9.26.If you just never answer by saying “yes” or “no” to the request for a forensic test, does this constitute refusal?

Chapter 10 – Understanding Breath, Blood, Urine, Saliva or other Forensic Testing and Your DUI-DWI Case

10.0.Purpose of this chapter
10.1.Breath test — most common form of testing
10.1.1.How many breath samples must be collected for there to be a valid test?
10.1.2.Regulations or statutes requiring testing officer to follow specified protocol
10.1.3.Manner of blowing can alter final results
10.1.4.Air bag residue may cause elevated readings
10.1.5.Error readings and the importance of the follow-up by the testing officer
10.1.6.Retention of all test cards is mandatory, because they are part of your evidence
10.1.8.Computer database downloads and vital information from them
10.1.9.Person doing the testing must be currently certified to run the test
10.1.10.Periodic calibration checks and service records are critical to your defense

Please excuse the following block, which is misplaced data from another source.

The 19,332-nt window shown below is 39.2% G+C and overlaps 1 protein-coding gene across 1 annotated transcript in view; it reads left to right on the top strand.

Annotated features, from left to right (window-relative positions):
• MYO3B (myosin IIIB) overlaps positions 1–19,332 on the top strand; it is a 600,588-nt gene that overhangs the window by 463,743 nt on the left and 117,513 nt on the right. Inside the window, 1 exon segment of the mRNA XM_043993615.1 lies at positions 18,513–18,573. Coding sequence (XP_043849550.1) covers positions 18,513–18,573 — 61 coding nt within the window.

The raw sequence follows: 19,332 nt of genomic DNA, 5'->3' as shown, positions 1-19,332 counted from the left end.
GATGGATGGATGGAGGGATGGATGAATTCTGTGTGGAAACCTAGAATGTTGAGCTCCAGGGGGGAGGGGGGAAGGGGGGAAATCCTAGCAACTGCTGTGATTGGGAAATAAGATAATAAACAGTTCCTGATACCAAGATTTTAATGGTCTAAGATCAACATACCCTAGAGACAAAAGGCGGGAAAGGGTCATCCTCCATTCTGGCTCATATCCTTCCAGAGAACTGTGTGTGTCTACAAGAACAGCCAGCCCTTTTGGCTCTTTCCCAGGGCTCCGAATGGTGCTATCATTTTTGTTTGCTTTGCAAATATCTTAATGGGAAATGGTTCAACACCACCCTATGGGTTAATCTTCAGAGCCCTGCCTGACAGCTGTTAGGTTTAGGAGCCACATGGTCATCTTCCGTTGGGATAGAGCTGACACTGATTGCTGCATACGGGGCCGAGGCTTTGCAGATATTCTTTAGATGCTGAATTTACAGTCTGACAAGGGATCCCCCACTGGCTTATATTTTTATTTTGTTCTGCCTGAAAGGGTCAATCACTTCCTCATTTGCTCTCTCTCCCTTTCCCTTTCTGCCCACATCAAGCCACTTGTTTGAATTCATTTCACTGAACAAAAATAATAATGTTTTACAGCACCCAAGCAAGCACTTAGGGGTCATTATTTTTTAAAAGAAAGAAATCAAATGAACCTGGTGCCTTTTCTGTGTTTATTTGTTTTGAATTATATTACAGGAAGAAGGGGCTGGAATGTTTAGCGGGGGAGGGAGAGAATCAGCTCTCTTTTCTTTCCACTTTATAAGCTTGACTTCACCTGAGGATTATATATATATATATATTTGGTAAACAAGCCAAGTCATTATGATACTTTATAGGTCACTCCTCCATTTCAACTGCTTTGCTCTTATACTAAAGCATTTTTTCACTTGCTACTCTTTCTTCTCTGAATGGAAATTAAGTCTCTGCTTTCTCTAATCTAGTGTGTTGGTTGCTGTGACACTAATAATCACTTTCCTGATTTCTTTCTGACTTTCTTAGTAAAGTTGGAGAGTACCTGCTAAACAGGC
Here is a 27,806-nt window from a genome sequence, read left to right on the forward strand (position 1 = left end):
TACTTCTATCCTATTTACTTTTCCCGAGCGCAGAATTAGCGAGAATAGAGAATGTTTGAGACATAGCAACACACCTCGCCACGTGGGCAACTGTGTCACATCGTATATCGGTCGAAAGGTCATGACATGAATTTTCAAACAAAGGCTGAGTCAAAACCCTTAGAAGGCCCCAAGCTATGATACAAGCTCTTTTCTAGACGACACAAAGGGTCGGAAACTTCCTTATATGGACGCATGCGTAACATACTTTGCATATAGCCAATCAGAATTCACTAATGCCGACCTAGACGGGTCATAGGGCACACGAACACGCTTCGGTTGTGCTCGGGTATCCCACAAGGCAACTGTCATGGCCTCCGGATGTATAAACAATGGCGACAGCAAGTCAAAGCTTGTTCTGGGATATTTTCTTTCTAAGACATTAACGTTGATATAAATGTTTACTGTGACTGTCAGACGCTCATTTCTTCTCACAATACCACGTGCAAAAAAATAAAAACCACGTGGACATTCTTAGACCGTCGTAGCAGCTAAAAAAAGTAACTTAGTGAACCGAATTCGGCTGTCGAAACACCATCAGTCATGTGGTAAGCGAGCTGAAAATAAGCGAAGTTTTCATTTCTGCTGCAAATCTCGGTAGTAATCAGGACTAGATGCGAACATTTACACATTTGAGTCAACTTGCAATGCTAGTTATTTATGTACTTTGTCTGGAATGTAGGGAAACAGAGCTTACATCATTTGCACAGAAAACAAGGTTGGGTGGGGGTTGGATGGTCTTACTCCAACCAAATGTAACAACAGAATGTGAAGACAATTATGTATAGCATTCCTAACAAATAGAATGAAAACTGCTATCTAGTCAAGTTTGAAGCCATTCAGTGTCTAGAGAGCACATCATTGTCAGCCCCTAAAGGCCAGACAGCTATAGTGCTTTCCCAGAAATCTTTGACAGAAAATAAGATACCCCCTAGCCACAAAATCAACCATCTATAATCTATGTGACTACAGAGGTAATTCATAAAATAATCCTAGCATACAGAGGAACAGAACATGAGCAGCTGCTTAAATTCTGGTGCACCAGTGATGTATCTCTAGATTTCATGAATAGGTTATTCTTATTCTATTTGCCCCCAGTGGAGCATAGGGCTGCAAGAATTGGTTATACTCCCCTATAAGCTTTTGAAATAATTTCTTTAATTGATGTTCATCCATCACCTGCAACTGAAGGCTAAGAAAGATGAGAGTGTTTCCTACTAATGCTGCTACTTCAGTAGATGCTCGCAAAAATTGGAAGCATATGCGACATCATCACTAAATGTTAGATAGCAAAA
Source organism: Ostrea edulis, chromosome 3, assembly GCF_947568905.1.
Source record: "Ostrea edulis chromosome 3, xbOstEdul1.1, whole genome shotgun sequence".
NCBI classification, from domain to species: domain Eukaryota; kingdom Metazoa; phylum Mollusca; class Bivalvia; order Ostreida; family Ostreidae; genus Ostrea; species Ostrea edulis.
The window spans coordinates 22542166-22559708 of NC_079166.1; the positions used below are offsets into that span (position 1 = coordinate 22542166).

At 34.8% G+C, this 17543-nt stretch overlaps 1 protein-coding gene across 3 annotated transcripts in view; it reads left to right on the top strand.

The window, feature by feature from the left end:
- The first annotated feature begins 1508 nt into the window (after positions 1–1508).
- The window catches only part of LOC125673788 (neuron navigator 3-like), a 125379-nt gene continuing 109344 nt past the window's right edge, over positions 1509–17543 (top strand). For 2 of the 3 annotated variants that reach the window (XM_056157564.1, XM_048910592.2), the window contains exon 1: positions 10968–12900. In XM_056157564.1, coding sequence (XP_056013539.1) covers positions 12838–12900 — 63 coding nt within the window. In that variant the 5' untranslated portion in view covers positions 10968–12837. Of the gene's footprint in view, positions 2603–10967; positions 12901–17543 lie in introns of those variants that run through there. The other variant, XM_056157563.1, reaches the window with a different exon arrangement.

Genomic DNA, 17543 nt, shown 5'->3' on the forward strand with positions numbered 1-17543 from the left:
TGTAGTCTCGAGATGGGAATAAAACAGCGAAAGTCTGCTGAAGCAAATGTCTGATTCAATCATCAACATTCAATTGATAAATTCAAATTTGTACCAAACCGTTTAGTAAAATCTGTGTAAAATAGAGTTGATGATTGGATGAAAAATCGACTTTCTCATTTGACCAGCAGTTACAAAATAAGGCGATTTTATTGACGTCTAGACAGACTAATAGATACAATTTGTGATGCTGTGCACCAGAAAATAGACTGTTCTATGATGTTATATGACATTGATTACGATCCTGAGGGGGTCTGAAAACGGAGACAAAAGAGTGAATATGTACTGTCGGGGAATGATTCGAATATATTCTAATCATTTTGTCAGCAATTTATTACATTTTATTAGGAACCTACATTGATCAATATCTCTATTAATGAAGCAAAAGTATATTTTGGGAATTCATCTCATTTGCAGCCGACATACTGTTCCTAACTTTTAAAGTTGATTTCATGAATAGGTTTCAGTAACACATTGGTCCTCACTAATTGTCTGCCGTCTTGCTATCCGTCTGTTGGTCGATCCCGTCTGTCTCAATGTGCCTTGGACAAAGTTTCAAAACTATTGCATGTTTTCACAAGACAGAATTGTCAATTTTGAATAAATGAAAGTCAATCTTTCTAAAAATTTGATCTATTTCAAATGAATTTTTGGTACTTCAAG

10.2.Blood test — most reliable and accurate form of testing
10.2.1.Gas chromatography for alcohol tests

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Disclaimer: At the Kessler Law Firm, we treat every client and case individually. We do not run a factory or cookie-cutter business. While we cannot guarantee how your case will end, we do guarantee the quality of our work and our dedication to helping you achieve the best possible outcome.Of course, the information provided on this website is not legal advice about your case; any exchange of info via this website does not create an attorney-client relationship.

Cities we service in FL: Port St. Lucie, Fort Pierce, Stuart, Vero Beach, Delray Beach, West Palm Beach